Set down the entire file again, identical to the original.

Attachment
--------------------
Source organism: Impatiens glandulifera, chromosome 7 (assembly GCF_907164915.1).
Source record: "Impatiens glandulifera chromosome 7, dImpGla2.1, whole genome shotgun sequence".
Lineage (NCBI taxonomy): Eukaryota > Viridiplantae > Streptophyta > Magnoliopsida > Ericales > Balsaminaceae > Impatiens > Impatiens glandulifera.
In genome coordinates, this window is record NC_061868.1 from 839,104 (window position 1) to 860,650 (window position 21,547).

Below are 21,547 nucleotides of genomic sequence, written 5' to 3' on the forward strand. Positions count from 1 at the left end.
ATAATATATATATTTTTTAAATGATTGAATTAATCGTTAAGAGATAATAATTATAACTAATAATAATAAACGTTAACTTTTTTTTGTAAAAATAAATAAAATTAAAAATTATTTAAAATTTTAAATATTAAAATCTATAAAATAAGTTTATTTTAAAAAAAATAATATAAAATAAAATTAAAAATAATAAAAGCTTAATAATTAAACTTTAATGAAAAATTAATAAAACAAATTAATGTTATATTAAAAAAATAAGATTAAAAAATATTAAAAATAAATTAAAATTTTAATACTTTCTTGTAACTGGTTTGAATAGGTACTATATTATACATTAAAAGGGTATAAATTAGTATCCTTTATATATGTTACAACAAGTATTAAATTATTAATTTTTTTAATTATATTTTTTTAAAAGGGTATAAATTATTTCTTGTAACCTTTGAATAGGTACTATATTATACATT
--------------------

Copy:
Source organism: Impatiens glandulifera, chromosome 7 (assembly GCF_907164915.1).
Source record: "Impatiens glandulifera chromosome 7, dImpGla2.1, whole genome shotgun sequence".
Lineage (NCBI taxonomy): Eukaryota > Viridiplantae > Streptophyta > Magnoliopsida > Ericales > Balsaminaceae > Impatiens > Impatiens glandulifera.
In genome coordinates, this window is record NC_061868.1 from 839,104 (window position 1) to 860,650 (window position 21,547).

Below are 21,547 nucleotides of genomic sequence, written 5' to 3' on the forward strand. Positions count from 1 at the left end.
ATAATATATATATTTTTTAAATGATTGAATTAATCGTTAAGAGATAATAATTATAACTAATAATAATAAACGTTAACTTTTTTTTGTAAAAATAAATAAAATTAAAAATTATTTAAAATTTTAAATATTAAAATCTATAAAATAAGTTTATTTTAAAAAAAATAATATAAAATAAAATTAAAAATAATAAAAGCTTAATAATTAAACTTTAATGAAAAATTAATAAAACAAATTAATGTTATATTAAAAAAATAAGATTAAAAAATATTAAAAATAAATTAAAATTTTAATACTTTCTTGTAACTGGTTTGAATAGGTACTATATTATACATTAAAAGGGTATAAATTAGTATCCTTTATATATGTTACAACAAGTATTAAATTATTAATTTTTTTAATTATATTTTTTTAAAAGGGTATAAATTATTTCTTGTAACCTTTGAATAGGTACTATATTATACATT